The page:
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mindflayer

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  1. Hi all, I want to study animations in games and movies by checking out footage frame-by-frame. I've tried out Filmora and WMM, both of which don't allow this (as far as I can tell). I've tried recording with OBS then playing back the footage while recording it with a gif maker, which has allows for frame-by-frame analysis. The gif maker strikes me as sketchy (why does it need to access the internet?) but the process overall seems inefficient, hence I figured I'd ask. Any advice would be super helpful. Thanks!
  2. Hey all, I'm interested in hearing about your workflows. Thought it'd be helpful to have a thread where anyone can post their process, the programs they use, etc. Here's the workflow for Mausoleum of the Medusa, which was my first experience with pixel art and with animating. Four-directional characters For the rough versions, I hand-drew each frame in Photoshop (CS3), then tossed em into Unity (2D) to test animation. Then I learned about GraphicsGale. I started refining and testing the animations in there, then double-checking in Unity, then touching up sprite sheets in Photoshop. One-directional characters Since these characters only appear in a "south-facing" direction, I incorporated Spriter into my workflow. First, I drew the characters in Photoshop; animated in Spriter; tested in Unity; touched up sprite sheets in Photoshop Hopefully this is useful for others! I'm preparing for a larger project which involves eight-directional movement, so I'm especially curious to see what others do for games like that.
  3. Quick question--if I hide an object at a given keyframe, how do I unhide it later? Also, is there a way to select an object initially hidden behind another object (which, in a subsequent keyframe, creeps into view)? Selecting the object in the Z order, the timeline, etc. and right clicking does not give you the option of hiding the object, so my workaround right now is to select the bone, drag the object into view, hide it, and return it to its place. Just curious.
  4. Thanks. That was precisely the issue. This finally got me to appreciate the hierarchy and give the hierarchy window the attention (and respect!) it deserves. During the rogue portion of a timeline (in this case, where only one object has gone rogue), which of that object's keyframes should be deleted? For example: In the canvas: Frame 400: the shin object is correctly associated as a child of the shin bone Frame 500: the shin object has reached the furthest point of its rogue animation Frame 600: the shin object is back in place over the shin bone In the hierarchy: Frame 400: the shin object appears as a child of the shin bone Frames 401-599: the shin object is no longer a child of the shin bone, and is just sitting on its own lower down in the hierarchy Frame 600: shin object is back in place I would assume the answer is to delete the keyframe at 500, and that the rogue animations from 401-499 and 501-599 would automatically 'correct' themselves, creating a fluid transition between the 400 and 600 keyframes. The reason I ask is because after deleting keyframe 500, the shin object continued its rogue animation. Perhaps I should have saved and reopened. Unfortunately for troubleshooting / video purposes, I ended up deleting the remaining keyframes for the shin object and shin bone, but I'm still curious if an obvious answer would have solved the issue. At any rate, this time deleting the keyframes stuck. It will not be much trouble to reanimate the leg. I bulldozed through what could have been a more informative troubleshooting stage to "save time" and here I am twenty minutes later after typing all this out, haha. Whatever, I guess at the end of the day if it helps my understanding of the program, it's time well spent.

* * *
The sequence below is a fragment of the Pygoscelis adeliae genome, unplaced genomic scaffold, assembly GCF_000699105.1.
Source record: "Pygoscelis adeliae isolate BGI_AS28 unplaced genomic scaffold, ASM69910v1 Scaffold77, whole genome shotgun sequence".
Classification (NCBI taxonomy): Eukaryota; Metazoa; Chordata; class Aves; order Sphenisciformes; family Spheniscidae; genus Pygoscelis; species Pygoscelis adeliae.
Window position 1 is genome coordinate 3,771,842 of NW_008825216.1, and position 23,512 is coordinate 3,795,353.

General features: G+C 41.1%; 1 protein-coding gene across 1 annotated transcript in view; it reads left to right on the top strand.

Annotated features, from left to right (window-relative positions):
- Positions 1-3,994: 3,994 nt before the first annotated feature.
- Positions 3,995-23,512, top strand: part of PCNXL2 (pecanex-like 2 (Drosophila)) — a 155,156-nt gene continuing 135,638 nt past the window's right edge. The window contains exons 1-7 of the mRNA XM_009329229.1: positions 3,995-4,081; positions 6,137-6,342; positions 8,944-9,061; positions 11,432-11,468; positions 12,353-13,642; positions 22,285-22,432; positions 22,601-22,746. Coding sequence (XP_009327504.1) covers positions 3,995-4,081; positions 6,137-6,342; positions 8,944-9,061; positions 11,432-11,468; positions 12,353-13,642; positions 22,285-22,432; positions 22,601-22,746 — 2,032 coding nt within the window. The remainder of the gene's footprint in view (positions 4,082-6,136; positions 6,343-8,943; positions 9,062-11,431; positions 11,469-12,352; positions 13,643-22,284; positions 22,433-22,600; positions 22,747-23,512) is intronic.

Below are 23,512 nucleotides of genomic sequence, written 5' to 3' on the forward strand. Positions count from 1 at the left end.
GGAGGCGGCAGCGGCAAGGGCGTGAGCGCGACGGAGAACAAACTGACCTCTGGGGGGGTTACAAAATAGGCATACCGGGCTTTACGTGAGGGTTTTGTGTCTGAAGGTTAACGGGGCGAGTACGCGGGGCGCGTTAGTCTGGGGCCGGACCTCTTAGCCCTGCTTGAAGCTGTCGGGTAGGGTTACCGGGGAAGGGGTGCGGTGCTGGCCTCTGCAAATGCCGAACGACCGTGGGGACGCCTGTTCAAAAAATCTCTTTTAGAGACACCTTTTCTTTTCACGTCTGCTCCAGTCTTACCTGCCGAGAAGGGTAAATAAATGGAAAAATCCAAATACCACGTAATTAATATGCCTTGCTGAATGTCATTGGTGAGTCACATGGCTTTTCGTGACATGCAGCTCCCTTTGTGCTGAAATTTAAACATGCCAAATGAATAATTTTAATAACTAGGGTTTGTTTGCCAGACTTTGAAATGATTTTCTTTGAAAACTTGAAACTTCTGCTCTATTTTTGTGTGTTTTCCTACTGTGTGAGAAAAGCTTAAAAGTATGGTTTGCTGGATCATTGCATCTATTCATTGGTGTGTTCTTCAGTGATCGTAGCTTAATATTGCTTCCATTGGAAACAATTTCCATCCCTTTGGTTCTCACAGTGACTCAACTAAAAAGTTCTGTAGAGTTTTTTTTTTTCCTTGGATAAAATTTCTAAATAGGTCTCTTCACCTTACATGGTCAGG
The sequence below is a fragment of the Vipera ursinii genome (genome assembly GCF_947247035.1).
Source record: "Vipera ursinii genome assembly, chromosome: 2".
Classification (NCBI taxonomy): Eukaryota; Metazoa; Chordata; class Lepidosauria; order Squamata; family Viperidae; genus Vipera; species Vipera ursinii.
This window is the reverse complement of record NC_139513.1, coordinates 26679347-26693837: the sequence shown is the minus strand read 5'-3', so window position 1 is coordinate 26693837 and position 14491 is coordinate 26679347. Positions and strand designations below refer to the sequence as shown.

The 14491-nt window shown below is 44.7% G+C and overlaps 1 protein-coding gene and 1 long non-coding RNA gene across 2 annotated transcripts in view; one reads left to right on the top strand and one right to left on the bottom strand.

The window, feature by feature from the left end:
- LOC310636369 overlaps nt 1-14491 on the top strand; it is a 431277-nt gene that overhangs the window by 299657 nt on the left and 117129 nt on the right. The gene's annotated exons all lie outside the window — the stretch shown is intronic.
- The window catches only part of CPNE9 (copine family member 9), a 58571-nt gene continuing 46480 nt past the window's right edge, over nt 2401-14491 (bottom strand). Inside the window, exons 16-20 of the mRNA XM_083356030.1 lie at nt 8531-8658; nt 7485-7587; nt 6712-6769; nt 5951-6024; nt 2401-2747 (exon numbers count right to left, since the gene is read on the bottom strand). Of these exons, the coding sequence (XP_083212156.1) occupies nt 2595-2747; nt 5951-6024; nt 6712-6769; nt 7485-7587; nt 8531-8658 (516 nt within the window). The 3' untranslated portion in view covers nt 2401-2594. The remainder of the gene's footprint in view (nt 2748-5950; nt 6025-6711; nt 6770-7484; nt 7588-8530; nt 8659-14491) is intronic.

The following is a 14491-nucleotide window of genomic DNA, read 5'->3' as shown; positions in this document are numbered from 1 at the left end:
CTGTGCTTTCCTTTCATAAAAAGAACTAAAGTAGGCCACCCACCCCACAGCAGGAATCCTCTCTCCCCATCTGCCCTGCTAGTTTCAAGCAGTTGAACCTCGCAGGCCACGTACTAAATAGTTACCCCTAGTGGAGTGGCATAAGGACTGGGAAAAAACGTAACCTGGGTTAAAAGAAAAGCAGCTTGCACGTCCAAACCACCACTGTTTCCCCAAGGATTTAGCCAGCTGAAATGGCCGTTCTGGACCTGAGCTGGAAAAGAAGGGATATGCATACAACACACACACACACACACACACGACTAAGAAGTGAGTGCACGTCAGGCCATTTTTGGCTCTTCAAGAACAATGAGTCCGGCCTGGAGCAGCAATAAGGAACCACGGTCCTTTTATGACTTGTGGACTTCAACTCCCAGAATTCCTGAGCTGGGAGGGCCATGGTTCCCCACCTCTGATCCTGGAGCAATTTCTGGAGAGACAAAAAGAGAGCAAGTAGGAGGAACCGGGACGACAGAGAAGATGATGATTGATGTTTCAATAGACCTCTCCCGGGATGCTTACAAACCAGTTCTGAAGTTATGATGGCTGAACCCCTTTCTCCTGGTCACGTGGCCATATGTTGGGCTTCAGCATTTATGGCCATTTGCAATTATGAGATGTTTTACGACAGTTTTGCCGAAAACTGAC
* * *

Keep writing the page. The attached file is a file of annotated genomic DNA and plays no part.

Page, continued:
5. Thanks for the assistance! I followed your instructions and took these steps: Right clicked on a blank spot on the canvas Selected 'Unlock all objects' I then saved, restarted Spriter, reloaded the project The bone and the object are both now selectable However, the object reels away from the bone for a single keyframe. The bone moves as it should, but the object leaps away from it and, by the subsequent keyframe, returns to where it should be. I clicked on the object's wonky keyframe in the expanded timeline and hit Delete. Its keyframe disappears for a second or so, then reappears. The bone's own keyframes are already deleted. Just figured I'd throw out some details while they're fresh in my mind. I will post a vid tomorrow or as soon as possible.
  6. Unbelievable. In taking a break to post all this, I either forgot whatever trick I had uncovered to fix the issue, or I never actually figured it out, haha. Mods, can you show me what I'm missing here? I still can't click on the shin bone or shin object, exactly as I outlined in the bulleted info above (thank god I didn't delete all of that). In the timeline, both the shin bone and object are keyed at my 0 and 400 keyframes (along with every other bone and object), but that's it. I deleted all keyframes for both the shin bone and the shin object at 100, 200, 300, 500, 600, and 700. Is there a way to dig myself out without deleting the remaining keyframes for the shin?